|A Research Agenda for Disaster and Emergency Management (Department of Humanitarian Affairs/United Nations Disaster Relief Office - Disaster Management Training Programme - United Nations Development Programme , 76 p.)|
5.1 The nature and extensiveness of preparedness and mitigation measures are to a large extent dependent upon how people and governments perceive risks and hazards. The field of hazard perception has received some attention in the past, especially among North American geographers. However, much scope for further research exists. Indeed, much of the research that has been undertaken has focused upon how people perceive the physical characteristics of hazards rather than on their perception of how hazards affect them or their communities directly and indirectly, or how they perceive risk in the context of the options available to them. Moreover, perception studies have tended to focus at the individual or household level. Much less work has been undertaken on perception at the community, and even less at the gender, local, ethnic, regional and national government levels. There are also differences in perception manifesting themselves at cultural and social levels that need to better understood.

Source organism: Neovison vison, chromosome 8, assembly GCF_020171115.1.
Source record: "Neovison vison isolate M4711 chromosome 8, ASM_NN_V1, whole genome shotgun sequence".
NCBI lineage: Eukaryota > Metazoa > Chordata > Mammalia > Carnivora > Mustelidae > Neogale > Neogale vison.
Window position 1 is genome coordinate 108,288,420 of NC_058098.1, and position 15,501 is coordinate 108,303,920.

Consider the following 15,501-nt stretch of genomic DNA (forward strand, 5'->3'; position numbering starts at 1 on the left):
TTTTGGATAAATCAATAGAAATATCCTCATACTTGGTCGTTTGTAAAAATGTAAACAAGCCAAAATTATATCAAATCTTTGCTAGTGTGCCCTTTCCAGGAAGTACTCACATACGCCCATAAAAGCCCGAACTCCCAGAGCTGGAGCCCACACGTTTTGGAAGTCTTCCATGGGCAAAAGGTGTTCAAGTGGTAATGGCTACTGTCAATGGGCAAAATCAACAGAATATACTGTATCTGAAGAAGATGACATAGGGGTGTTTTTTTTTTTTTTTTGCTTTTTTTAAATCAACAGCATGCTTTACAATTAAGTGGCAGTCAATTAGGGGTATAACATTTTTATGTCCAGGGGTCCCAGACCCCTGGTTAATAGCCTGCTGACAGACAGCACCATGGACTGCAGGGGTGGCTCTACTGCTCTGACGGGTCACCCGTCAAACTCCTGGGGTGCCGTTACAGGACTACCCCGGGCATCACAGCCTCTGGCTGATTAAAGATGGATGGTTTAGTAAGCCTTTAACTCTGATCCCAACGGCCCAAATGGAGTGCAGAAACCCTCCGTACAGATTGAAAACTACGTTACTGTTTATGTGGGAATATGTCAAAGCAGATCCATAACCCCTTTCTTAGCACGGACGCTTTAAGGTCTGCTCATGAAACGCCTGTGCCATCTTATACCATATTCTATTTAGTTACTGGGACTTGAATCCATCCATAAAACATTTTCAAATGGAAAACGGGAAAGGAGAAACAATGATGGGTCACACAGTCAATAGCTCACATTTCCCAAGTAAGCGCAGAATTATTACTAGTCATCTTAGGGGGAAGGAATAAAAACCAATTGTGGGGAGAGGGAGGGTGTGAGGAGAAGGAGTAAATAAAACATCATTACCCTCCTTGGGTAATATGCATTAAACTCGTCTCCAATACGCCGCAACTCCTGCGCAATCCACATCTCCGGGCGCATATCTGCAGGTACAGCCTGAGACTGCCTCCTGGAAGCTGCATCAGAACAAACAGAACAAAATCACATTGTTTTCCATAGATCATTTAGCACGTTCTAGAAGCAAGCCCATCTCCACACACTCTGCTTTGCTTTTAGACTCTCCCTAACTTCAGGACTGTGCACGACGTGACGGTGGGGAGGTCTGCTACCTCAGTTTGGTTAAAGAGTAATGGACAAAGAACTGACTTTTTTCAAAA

5.2 Hazard and risk perception will usually differ within any given population. The rich will perceive risks differently from the poor; peasants' perceptions will vary from those held by local-level administrators or landlords; urban perceptions may vary from perceptions held in rural areas; national government officials will perceive things differently from local community leaders or even local government officials. The significance of such differing perceptions of hazards and risks is that information flows will be constrained or distorted as they pass through various perception filters; attempts to articulate concerns will not be heard or be discounted; false senses of security may be engendered; and disaster management strategies may address the wrong issues or set inappropriate priorities. Moreover, perceptions among a given population may also change with time; people are much more sensitized to risks at times immediately following a disaster, and it is at such times that they are much more receptive to undertaking preparedness and mitigation measures. This is true both for affected populations, for administrators and government officials, and for the donor community.